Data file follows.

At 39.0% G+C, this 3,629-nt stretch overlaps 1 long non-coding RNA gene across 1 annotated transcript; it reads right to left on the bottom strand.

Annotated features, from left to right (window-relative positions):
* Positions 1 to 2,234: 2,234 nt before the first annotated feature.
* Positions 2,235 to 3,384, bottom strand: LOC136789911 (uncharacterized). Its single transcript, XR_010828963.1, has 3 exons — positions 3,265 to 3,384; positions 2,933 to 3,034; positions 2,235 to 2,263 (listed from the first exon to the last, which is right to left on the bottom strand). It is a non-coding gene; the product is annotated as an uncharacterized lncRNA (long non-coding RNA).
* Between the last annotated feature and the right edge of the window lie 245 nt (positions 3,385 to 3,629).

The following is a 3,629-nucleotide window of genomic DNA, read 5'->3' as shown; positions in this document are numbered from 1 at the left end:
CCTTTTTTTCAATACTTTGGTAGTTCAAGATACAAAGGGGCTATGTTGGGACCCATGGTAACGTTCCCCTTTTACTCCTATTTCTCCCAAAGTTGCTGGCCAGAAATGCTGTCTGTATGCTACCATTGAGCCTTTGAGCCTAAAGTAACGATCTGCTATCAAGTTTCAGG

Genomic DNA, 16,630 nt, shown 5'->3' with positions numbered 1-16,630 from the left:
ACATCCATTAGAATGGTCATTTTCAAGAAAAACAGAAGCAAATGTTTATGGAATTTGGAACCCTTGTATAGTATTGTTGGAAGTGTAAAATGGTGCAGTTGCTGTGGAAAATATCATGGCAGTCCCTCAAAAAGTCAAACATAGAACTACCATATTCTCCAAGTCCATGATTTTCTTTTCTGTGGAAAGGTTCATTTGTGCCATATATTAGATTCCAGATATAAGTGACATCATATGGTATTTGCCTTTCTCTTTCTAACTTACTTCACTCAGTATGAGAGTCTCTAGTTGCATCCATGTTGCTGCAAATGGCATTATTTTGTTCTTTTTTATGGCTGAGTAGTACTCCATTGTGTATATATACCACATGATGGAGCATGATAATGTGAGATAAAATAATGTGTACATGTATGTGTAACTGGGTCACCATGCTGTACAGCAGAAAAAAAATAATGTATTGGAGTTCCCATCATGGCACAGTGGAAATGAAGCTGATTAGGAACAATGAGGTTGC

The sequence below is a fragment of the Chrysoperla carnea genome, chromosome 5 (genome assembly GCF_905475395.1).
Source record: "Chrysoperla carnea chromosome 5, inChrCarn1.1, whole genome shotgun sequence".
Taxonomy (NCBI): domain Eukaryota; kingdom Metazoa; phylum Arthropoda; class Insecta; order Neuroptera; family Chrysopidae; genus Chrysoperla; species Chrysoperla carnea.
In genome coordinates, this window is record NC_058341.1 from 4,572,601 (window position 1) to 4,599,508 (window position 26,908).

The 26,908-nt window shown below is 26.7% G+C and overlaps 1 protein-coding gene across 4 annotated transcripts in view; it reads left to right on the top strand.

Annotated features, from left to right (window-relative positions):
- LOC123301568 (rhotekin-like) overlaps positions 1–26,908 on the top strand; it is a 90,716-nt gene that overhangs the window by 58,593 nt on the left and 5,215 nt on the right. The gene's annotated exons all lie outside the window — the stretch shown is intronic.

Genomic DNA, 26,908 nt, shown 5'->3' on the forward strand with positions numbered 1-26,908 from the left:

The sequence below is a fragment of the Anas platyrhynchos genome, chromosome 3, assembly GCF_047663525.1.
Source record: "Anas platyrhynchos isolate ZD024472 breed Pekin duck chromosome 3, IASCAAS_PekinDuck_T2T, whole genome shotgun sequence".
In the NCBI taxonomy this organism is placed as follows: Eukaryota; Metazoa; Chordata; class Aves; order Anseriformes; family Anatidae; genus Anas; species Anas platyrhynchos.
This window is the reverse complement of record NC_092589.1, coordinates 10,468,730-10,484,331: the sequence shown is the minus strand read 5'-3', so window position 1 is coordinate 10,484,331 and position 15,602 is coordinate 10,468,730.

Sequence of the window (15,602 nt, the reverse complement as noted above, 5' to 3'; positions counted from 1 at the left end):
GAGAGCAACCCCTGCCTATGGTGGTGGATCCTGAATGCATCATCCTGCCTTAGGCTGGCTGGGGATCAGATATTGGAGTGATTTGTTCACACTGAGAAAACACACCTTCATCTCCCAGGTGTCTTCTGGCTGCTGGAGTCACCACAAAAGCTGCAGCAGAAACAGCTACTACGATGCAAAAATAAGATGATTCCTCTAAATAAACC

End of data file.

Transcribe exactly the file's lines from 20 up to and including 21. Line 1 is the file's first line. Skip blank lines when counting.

In the NCBI taxonomy this organism is placed as follows: Eukaryota; Metazoa; Chordata; class Aves; order Anseriformes; family Anatidae; genus Anas; species Anas platyrhynchos.
This window is the reverse complement of record NC_092589.1, coordinates 10,468,730-10,484,331: the sequence shown is the minus strand read 5'-3', so window position 1 is coordinate 10,484,331 and position 15,602 is coordinate 10,468,730.